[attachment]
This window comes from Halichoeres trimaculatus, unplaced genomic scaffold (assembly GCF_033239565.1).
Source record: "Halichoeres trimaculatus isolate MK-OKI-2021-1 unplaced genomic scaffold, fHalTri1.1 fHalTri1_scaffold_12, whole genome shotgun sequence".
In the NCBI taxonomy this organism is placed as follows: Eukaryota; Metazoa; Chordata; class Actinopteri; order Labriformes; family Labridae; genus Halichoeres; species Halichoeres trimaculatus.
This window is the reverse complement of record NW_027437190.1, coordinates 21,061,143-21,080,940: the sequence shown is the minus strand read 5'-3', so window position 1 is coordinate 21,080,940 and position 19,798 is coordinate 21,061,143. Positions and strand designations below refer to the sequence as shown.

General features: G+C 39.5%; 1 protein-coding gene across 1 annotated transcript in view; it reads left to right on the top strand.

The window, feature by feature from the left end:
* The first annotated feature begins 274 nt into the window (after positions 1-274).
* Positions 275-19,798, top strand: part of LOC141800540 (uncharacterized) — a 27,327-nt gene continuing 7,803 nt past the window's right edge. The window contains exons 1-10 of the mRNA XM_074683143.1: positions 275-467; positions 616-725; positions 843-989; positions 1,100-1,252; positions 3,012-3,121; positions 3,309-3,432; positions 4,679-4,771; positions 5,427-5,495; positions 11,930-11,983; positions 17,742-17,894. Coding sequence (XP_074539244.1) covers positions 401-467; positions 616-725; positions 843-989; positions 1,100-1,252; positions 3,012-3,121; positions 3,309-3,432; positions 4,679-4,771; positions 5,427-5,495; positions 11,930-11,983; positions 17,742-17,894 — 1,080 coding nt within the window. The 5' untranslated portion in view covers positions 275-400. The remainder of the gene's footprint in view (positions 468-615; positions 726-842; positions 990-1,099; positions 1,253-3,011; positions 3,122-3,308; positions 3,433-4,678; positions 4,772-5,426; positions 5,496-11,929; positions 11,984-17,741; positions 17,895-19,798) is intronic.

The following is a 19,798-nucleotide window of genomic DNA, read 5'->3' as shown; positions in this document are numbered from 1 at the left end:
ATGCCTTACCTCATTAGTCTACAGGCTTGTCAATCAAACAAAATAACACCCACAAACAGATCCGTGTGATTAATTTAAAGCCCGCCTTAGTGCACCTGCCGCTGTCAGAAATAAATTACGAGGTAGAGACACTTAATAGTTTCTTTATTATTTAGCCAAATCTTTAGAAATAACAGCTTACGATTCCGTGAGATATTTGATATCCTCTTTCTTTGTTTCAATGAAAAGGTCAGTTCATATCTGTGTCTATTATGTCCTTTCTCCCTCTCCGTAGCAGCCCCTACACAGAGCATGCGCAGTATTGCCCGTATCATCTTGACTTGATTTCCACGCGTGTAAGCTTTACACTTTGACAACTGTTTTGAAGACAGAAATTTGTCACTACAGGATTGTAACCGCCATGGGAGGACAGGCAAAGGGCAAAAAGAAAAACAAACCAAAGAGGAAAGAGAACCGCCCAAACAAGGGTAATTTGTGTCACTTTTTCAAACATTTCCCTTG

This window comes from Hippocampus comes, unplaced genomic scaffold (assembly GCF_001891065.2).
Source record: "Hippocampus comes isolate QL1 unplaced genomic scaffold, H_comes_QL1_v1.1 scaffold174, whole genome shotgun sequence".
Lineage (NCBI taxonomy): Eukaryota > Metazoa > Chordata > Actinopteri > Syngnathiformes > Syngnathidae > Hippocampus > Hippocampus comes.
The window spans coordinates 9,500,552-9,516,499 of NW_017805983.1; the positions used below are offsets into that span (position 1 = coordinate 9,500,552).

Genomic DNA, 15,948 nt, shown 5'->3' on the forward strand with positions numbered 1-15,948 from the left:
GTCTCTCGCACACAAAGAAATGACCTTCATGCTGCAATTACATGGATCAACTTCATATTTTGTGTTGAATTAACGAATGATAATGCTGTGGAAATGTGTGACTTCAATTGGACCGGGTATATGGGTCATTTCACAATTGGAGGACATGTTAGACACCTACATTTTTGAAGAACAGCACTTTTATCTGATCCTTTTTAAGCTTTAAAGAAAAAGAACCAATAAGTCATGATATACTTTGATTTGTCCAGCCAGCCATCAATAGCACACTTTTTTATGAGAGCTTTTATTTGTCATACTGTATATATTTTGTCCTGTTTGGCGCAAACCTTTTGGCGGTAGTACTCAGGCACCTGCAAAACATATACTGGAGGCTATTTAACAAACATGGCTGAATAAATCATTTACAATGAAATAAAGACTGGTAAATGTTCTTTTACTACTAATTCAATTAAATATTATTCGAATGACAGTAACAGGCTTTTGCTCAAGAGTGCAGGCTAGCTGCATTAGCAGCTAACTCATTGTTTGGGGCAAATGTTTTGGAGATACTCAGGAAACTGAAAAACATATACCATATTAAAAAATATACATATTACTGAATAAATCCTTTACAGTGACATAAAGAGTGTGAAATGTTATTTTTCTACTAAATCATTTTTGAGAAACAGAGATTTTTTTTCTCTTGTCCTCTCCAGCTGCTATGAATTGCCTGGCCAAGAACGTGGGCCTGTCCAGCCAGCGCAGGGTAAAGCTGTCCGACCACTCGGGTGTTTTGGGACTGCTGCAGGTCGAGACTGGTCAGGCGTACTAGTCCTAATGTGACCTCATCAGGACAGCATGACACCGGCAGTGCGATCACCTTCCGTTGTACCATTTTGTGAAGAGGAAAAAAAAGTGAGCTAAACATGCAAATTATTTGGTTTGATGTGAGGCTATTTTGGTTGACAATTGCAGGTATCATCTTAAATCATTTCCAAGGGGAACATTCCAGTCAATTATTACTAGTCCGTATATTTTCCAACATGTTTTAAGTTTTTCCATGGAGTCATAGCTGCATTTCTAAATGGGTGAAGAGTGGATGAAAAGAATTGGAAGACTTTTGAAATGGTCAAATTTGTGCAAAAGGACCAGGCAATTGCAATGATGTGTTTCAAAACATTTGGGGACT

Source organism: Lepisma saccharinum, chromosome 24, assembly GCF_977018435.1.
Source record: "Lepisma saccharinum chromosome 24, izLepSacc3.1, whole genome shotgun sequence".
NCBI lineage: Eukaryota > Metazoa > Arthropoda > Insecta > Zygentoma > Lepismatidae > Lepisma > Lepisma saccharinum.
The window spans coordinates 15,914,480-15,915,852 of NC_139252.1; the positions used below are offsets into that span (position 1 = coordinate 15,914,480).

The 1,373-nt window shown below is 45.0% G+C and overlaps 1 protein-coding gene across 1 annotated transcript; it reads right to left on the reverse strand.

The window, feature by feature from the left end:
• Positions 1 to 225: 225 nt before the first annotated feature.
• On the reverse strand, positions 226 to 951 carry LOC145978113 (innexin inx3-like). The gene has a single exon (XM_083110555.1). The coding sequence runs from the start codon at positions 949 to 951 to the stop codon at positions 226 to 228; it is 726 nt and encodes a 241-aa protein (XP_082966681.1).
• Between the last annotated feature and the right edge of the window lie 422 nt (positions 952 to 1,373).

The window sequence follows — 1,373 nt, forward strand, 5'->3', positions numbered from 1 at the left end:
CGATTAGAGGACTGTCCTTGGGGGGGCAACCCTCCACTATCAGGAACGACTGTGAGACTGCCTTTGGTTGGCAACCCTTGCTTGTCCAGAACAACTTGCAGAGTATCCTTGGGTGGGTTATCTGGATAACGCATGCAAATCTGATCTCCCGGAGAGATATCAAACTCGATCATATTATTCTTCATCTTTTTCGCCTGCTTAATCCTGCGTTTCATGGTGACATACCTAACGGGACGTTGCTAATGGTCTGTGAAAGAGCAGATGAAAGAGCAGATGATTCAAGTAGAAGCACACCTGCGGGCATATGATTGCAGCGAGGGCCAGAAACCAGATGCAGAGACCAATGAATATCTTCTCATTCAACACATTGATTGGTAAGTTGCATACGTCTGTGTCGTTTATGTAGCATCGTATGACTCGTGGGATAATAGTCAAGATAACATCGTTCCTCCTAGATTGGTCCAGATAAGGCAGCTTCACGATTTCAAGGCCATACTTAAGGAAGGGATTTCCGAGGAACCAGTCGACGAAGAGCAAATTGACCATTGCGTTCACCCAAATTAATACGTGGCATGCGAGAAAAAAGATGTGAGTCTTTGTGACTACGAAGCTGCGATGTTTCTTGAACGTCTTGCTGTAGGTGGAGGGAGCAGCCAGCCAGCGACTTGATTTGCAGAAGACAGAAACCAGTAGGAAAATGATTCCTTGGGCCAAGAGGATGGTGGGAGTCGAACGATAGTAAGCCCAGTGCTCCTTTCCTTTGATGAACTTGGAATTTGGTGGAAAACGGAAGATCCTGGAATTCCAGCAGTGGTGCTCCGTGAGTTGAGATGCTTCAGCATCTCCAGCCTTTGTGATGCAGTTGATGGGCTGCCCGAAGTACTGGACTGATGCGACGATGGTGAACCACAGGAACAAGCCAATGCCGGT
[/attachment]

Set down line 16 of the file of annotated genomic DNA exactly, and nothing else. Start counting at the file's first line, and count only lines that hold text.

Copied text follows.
GTCTCTCGCACACAAAGAAATGACCTTCATGCTGCAATTACATGGATCAACTTCATATTTTGTGTTGAATTAACGAATGATAATGCTGTGGAAATGTGTGACTTCAATTGGACCGGGTATATGGGTCATTTCACAATTGGAGGACATGTTAGACACCTACATTTTTGAAGAACAGCACTTTTATCTGATCCTTTTTAAGCTTTAAAGAAAAAGAACCAATAAGTCATGATATACTTTGATTTGTCCAGCCAGCCATCAATAGCACACTTTTTTATGAGAGCTTTTATTTGTCATACTGTATATATTTTGTCCTGTTTGGCGCAAACCTTTTGGCGGTAGTACTCAGGCACCTGCAAAACATATACTGGAGGCTATTTAACAAACATGGCTGAATAAATCATTTACAATGAAATAAAGACTGGTAAATGTTCTTTTACTACTAATTCAATTAAATATTATTCGAATGACAGTAACAGGCTTTTGCTCAAGAGTGCAGGCTAGCTGCATTAGCAGCTAACTCATTGTTTGGGGCAAATGTTTTGGAGATACTCAGGAAACTGAAAAACATATACCATATTAAAAAATATACATATTACTGAATAAATCCTTTACAGTGACATAAAGAGTGTGAAATGTTATTTTTCTACTAAATCATTTTTGAGAAACAGAGATTTTTTTTCTCTTGTCCTCTCCAGCTGCTATGAATTGCCTGGCCAAGAACGTGGGCCTGTCCAGCCAGCGCAGGGTAAAGCTGTCCGACCACTCGGGTGTTTTGGGACTGCTGCAGGTCGAGACTGGTCAGGCGTACTAGTCCTAATGTGACCTCATCAGGACAGCATGACACCGGCAGTGCGATCACCTTCCGTTGTACCATTTTGTGAAGAGGAAAAAAAAGTGAGCTAAACATGCAAATTATTTGGTTTGATGTGAGGCTATTTTGGTTGACAATTGCAGGTATCATCTTAAATCATTTCCAAGGGGAACATTCCAGTCAATTATTACTAGTCCGTATATTTTCCAACATGTTTTAAGTTTTTCCATGGAGTCATAGCTGCATTTCTAAATGGGTGAAGAGTGGATGAAAAGAATTGGAAGACTTTTGAAATGGTCAAATTTGTGCAAAAGGACCAGGCAATTGCAATGATGTGTTTCAAAACATTTGGGGACT